Sunday, 21 January 2018

Guest Review: Forty Years of Murder By Keith Simpson

Another in my series of guest reviews of history/sports books!

Christie, Hanratty, The Krays … murderers haunt the mind. We read about them in the press with horrified curiosity and, if we’re lucky, this is as close as we get. But Home Office Pathologise Keith Simpson spent forty years in the very midst of murder. This is his autobiography.
The late Professor Keith Simpson became the first Professor of Forensic Medicine at London University and lectured on the subject to other doctors, lawyers, police officers and magistrates at home and all over the world. He pioneered forensic dentistry, and for the first time identified a suspected murderer by teeth marks left on the victim’s body. He was responsible for the first successful ‘battered baby’ prosecution in England, and perhaps one of his greatest contributions has been to save the lives of countless babies by disseminating information on the syndrome and getting it recognized and controlled.
This is the bestselling autobiography of the man who was always at the scene of the crime. In describing his celebrated investigations he spares his readers none of the chilling details: the whip-marks, the maggots, the skeletal remains, which proved the innocence of so many men and women…and sent so many more to the gallows.

Review: This is the autobiography of the late Home Office pathologist Dr Keith Simpson, detailing his career from the 1930s to the 1970s. As well as being a fascinating insight into some of the high profile murder cases that he worked on, the book also casts a window into the past world of medicine, pathology and the criminal justice system from the period between the two World Wars up to more recent times. Hence, there is an account of how the author enrolled at Guy's Hospital Medical School in 1924 at the age of 17, before the days of the National Health Service and of student grants or loans. Similarly, he describes accounts of giving evidence and being cross-examined at Assize Courts, which were replaced in the 1970s by Crown Courts.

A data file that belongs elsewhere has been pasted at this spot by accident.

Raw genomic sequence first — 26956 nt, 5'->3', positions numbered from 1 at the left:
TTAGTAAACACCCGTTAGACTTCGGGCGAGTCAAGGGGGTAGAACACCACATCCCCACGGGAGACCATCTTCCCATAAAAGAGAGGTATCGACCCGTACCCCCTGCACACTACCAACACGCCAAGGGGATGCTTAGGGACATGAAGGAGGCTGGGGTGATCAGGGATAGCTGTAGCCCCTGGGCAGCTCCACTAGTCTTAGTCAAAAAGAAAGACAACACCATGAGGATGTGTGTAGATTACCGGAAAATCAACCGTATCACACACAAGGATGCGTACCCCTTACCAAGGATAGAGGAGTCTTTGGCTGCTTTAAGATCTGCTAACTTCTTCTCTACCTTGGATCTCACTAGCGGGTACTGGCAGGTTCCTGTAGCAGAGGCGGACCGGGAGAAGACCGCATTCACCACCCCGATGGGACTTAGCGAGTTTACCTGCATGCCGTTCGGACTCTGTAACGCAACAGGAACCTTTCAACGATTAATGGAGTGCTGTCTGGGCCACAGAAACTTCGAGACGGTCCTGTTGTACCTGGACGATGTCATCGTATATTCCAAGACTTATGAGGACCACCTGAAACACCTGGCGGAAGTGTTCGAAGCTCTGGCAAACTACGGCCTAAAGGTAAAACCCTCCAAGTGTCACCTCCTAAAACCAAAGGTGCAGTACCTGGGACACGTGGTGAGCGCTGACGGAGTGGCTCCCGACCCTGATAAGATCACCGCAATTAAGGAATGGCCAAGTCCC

In 1934, he started carrying out medico-legal post-mortems, thus commencing his career in criminal cases. At that time, medico-legal work in England was dominated by the legendary Sir Bernard Spilsbury, but there was enough work to enable young pathologists, such as Keith Simpson, to gain experience, which is very important in the medico-legal field.

The book describes the author's career, from the years immediately prior to the Second World War up to the 1970s, and details some of his more high profile cases. These include his discovery of gallstones, together with some bone fragments and a set of dentures, at a yard in Sussex which led to the conviction in 1949 of John George Haigh, the "Acid Bath Murderer", who disposed of the bodies of his victims in sulphuric acid and believed erroneously that he could not be charged with murder if the police could not produce a body. Other high profile cases include the shooting in 1966 of George Cornell in the "Blind Beggar" pub in London, for which Ronnie Kray, one of the infamous Kray twins, was convicted; the exhumation and examination in 1972 in Trinidad of the body of Gale Benson, allegedly murdered on the orders of Michael X; and the murder in 1974 of Sandra Rivett, the nanny of Lady Lucan's children, following which a coroner's jury named Lord Lucan, who disappeared immediately after the attack, never to be seen again, as the murderer.

I found this book to be a very interesting account of the work of a Home Office pathologist both in the mortuary and during subsequent criminal trials, when medical opinions are subjected to close scrutiny during cross-examination. In addition, it gives a fascinating insight into a past world prior to, during and immediately following the Second World War.

To order your copy now, just click the link: UK or US

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